An estimated 200 of the curious turned out Wednesday — National Walking Day — for the midday kick-off event of Walk Tacoma 2017.
Historians and walkers explored the architecture of three historic buildings in and around Wright Park.
Sue Van Every came from Parkland at the invitation of friends.
“I enjoyed it thoroughly — despite the rain,” she said.
Never miss a local story.
“We walk rain or shine,” said Kristina Walker, executive director of Downtown on the Go, a sponsor of the series, which runs through the spring and summer.
Upcoming tours will include a brewery walk, historic hotel walk and waterfront walk.
Annie Ragin said she’s lived in Tacoma for about 20 years, but learned more of its history during the walk. Her friend Adriene Tillman started participating in the walks last year.
“It’s a good way to learn about the city,” Tillman said.
Here are some highlights of Wednesday’s walk, presented by Katie Pratt and Susan Johnson of Artifacts Consulting, a historic preservation firm in Tacoma, and Melissa McGinnis of Metro Parks Tacoma.
Stadium High School
Original name: Tourist Hotel.
Original architect: Hewitt & Hewitt.
History: Built as a luxury hotel with the backing of the Northern Pacific Railroad and other investors. Construction began in 1891, but halted during a subsequent recession. Sat empty for several years. Caught fire in 1898, earning it the nickname of “beautiful ruins.”
New life: In 1905, the Tacoma School District bought the property and hired architect Frederick Heath (who also designed Lincoln High School, St. Patrick’s Catholic Church and the downtown Pythian Temple, among many other Tacoma buildings).
New name: Opened in 1906 as Tacoma High School and was renamed Stadium High School in 1913.
Materials: Yellow Italian brick and Wilkeson sandstone.
Architecture: The school, notable for its castle-like spires, is believed to be the first example of “chateau-esque” architecture in Washington. Its name derives from the style used in building French estates, or chateaus. Other examples in the state include Manresa Castle in Port Townsend and Denny Hall at the University of Washington.
First Church of Christ Scientist
Architect: Frederick Heath.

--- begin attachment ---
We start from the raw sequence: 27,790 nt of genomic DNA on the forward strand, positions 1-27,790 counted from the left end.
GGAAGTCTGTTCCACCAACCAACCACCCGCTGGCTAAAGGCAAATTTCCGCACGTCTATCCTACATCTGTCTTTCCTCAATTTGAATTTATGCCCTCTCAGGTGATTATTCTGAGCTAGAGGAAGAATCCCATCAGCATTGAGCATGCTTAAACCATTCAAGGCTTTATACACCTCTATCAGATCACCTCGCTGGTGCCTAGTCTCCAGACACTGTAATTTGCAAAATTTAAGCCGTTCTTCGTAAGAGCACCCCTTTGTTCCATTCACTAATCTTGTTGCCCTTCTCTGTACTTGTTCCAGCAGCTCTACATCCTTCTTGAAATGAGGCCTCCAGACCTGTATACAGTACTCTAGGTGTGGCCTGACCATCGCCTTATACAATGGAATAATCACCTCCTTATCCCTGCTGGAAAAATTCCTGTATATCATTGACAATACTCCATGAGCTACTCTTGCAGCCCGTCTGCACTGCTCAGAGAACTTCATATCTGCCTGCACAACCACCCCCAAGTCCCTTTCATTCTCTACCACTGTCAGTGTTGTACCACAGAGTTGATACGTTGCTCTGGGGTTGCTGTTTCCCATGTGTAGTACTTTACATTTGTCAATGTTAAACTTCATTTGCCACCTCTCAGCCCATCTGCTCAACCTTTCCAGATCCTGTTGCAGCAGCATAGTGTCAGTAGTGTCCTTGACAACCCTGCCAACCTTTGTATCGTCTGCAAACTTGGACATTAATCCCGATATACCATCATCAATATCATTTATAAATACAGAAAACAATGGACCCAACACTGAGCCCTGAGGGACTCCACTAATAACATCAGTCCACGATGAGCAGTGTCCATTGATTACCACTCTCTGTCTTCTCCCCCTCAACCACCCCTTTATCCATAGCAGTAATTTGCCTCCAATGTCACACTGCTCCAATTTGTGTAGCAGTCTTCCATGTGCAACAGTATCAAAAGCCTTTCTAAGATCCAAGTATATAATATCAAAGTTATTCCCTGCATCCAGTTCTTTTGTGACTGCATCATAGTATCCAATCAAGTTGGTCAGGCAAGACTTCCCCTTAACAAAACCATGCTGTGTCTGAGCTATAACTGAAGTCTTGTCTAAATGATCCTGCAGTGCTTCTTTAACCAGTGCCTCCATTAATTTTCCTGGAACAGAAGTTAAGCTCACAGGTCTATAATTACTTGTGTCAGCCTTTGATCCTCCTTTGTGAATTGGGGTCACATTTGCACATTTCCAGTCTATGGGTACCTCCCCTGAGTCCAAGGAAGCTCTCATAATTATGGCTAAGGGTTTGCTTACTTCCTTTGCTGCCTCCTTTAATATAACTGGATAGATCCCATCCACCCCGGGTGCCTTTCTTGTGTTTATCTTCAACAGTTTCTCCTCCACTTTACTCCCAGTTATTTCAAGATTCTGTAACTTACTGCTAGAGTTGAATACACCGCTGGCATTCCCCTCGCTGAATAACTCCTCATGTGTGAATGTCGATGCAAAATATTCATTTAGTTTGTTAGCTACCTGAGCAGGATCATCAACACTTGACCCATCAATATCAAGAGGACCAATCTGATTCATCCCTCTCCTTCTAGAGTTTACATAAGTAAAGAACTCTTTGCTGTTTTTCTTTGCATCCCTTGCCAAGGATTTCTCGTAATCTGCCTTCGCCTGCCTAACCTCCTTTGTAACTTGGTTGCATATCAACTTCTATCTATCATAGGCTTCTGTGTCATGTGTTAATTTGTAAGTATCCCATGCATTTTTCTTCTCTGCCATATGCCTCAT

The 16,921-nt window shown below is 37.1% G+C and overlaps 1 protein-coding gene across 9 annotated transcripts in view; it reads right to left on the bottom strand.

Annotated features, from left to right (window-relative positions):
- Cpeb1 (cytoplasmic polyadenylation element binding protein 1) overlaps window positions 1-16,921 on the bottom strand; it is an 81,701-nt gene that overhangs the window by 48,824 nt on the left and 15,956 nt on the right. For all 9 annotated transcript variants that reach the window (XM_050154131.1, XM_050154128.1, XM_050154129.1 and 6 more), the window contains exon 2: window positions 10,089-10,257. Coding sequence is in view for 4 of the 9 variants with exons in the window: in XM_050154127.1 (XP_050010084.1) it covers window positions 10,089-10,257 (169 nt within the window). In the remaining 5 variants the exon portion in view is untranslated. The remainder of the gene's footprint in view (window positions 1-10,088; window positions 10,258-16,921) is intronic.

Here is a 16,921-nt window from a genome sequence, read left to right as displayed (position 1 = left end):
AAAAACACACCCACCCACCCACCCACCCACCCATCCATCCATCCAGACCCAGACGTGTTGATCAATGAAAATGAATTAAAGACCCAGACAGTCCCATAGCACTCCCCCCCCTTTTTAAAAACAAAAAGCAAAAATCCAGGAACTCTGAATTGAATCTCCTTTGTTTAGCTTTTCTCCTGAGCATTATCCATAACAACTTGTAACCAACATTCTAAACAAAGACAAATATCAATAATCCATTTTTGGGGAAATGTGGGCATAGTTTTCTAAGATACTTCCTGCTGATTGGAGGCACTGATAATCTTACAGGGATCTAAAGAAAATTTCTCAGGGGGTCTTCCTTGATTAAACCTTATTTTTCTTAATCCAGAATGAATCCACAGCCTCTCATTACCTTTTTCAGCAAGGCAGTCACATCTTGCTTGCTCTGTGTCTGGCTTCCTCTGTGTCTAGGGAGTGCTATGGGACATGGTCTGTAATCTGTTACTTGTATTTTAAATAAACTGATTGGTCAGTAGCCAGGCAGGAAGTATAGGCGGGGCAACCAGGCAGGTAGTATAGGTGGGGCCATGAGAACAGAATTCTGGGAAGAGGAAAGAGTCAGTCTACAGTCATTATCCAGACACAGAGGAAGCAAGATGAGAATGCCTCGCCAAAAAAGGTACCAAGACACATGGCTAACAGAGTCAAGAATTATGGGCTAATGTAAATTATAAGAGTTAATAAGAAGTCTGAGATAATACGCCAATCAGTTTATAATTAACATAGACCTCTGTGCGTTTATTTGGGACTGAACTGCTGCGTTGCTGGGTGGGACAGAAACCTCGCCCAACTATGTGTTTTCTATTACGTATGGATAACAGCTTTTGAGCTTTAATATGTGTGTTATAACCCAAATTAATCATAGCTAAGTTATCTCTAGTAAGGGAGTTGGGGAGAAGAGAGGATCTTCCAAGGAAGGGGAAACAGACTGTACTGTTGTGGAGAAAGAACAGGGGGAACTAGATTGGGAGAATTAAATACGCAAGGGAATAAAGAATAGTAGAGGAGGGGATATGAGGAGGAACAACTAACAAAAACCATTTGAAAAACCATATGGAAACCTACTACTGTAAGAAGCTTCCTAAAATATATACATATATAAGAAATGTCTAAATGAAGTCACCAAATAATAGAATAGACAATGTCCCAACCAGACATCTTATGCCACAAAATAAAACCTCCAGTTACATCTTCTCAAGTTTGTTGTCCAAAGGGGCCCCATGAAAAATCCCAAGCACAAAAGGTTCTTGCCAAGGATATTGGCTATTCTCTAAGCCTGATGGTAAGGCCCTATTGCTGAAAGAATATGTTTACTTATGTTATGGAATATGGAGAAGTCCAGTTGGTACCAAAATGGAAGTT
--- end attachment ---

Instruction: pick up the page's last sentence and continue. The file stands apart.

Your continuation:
History: Congregation formed in 1894 and met in another location. A congregant grateful for his wife’s healing through Christian Science donated the property across from Wright Park. The first church on the site was a wood-frame building, which later was demolished. Construction on the current structure began in 1910, and the first service was held in 1911.
Architecture: The building style is known as neo-classical revival, because it harkens back to the designs of early Greece and Rome. It’s notable for its symmetry and its fluted Greek columns. When it opened, newspaper accounts called it the first example of the style in Tacoma.
Materials: The building’s dome is copper, and the structure itself is hollow clay tile, plastered over and tinted to match the terra cotta columns.
W.W. Seymour Conservatory
Design: I. Jay Knapp. The firm also won the contract to build the largely glass structure.
History: Greenhouses and conservatories gained popularity in the Victorian era. Notable examples include the Crystal Palace in London and the Conservatory of Flowers in San Francisco.
In 1906, William Wolcott Seymour — business man, philanthropist, parks commissioner and, for a brief time, Tacoma mayor — donated $10,000 for beautification or betterment of the city.
There were lots of suggestions, but the winning one came from Ebenezer Roberts, the city’s first parks superintendent. He won over the City Council with weekly gifts of floral bouquets from the greenhouse at Point Defiance Park. He suggested a conservatory in Wright Park.
It opened in November 1908 as the Wright Park Conservatory. Seymour had objected to having the glass structure named for him during his lifetime. But after his death, supporters gained the support of his wife, and in 1936 it was renamed the W.W. Seymour Conservatory.